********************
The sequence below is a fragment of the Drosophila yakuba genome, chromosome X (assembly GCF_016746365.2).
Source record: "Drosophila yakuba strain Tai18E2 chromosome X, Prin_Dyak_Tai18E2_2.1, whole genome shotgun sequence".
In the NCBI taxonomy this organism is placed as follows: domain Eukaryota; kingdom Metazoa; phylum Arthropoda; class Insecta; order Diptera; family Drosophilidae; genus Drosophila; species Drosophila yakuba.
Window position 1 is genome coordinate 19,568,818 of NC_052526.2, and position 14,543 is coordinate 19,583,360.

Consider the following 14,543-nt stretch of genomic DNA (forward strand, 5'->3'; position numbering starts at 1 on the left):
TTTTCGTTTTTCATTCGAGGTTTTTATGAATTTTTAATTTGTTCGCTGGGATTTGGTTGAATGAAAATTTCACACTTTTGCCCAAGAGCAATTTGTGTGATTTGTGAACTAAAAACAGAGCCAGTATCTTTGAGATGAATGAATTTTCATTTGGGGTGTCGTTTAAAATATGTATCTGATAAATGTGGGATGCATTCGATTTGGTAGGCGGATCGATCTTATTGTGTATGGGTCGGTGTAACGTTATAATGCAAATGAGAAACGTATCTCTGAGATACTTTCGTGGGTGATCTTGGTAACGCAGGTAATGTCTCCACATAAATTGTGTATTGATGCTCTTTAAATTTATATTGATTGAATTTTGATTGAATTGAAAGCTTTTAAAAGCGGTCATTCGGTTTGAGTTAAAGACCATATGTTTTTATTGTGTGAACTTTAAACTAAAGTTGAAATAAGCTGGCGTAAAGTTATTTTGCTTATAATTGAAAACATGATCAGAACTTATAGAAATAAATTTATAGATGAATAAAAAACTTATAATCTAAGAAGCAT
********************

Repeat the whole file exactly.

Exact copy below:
The sequence below is a fragment of the Drosophila yakuba genome, chromosome X (assembly GCF_016746365.2).
Source record: "Drosophila yakuba strain Tai18E2 chromosome X, Prin_Dyak_Tai18E2_2.1, whole genome shotgun sequence".
In the NCBI taxonomy this organism is placed as follows: domain Eukaryota; kingdom Metazoa; phylum Arthropoda; class Insecta; order Diptera; family Drosophilidae; genus Drosophila; species Drosophila yakuba.
Window position 1 is genome coordinate 19,568,818 of NC_052526.2, and position 14,543 is coordinate 19,583,360.

Consider the following 14,543-nt stretch of genomic DNA (forward strand, 5'->3'; position numbering starts at 1 on the left):
TTTTCGTTTTTCATTCGAGGTTTTTATGAATTTTTAATTTGTTCGCTGGGATTTGGTTGAATGAAAATTTCACACTTTTGCCCAAGAGCAATTTGTGTGATTTGTGAACTAAAAACAGAGCCAGTATCTTTGAGATGAATGAATTTTCATTTGGGGTGTCGTTTAAAATATGTATCTGATAAATGTGGGATGCATTCGATTTGGTAGGCGGATCGATCTTATTGTGTATGGGTCGGTGTAACGTTATAATGCAAATGAGAAACGTATCTCTGAGATACTTTCGTGGGTGATCTTGGTAACGCAGGTAATGTCTCCACATAAATTGTGTATTGATGCTCTTTAAATTTATATTGATTGAATTTTGATTGAATTGAAAGCTTTTAAAAGCGGTCATTCGGTTTGAGTTAAAGACCATATGTTTTTATTGTGTGAACTTTAAACTAAAGTTGAAATAAGCTGGCGTAAAGTTATTTTGCTTATAATTGAAAACATGATCAGAACTTATAGAAATAAATTTATAGATGAATAAAAAACTTATAATCTAAGAAGCAT